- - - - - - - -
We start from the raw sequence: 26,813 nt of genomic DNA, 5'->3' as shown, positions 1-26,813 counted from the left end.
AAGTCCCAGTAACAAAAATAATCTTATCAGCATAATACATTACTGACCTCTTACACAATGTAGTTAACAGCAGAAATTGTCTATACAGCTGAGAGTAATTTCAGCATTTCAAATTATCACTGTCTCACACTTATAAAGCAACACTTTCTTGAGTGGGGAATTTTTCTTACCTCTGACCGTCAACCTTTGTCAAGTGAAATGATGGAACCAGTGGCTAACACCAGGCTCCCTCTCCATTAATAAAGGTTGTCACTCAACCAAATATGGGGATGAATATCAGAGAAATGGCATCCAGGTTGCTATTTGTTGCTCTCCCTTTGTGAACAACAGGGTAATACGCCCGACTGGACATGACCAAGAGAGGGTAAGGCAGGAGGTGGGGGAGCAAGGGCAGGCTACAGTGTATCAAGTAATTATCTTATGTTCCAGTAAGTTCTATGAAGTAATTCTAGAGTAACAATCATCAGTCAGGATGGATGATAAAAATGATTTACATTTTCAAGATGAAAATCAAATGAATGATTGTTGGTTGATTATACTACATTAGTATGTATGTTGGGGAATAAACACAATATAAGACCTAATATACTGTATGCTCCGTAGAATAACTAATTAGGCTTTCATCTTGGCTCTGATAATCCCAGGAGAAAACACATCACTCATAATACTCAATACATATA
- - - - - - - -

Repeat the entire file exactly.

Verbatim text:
We start from the raw sequence: 26,813 nt of genomic DNA, 5'->3' as shown, positions 1-26,813 counted from the left end.
AAGTCCCAGTAACAAAAATAATCTTATCAGCATAATACATTACTGACCTCTTACACAATGTAGTTAACAGCAGAAATTGTCTATACAGCTGAGAGTAATTTCAGCATTTCAAATTATCACTGTCTCACACTTATAAAGCAACACTTTCTTGAGTGGGGAATTTTTCTTACCTCTGACCGTCAACCTTTGTCAAGTGAAATGATGGAACCAGTGGCTAACACCAGGCTCCCTCTCCATTAATAAAGGTTGTCACTCAACCAAATATGGGGATGAATATCAGAGAAATGGCATCCAGGTTGCTATTTGTTGCTCTCCCTTTGTGAACAACAGGGTAATACGCCCGACTGGACATGACCAAGAGAGGGTAAGGCAGGAGGTGGGGGAGCAAGGGCAGGCTACAGTGTATCAAGTAATTATCTTATGTTCCAGTAAGTTCTATGAAGTAATTCTAGAGTAACAATCATCAGTCAGGATGGATGATAAAAATGATTTACATTTTCAAGATGAAAATCAAATGAATGATTGTTGGTTGATTATACTACATTAGTATGTATGTTGGGGAATAAACACAATATAAGACCTAATATACTGTATGCTCCGTAGAATAACTAATTAGGCTTTCATCTTGGCTCTGATAATCCCAGGAGAAAACACATCACTCATAATACTCAATACATATA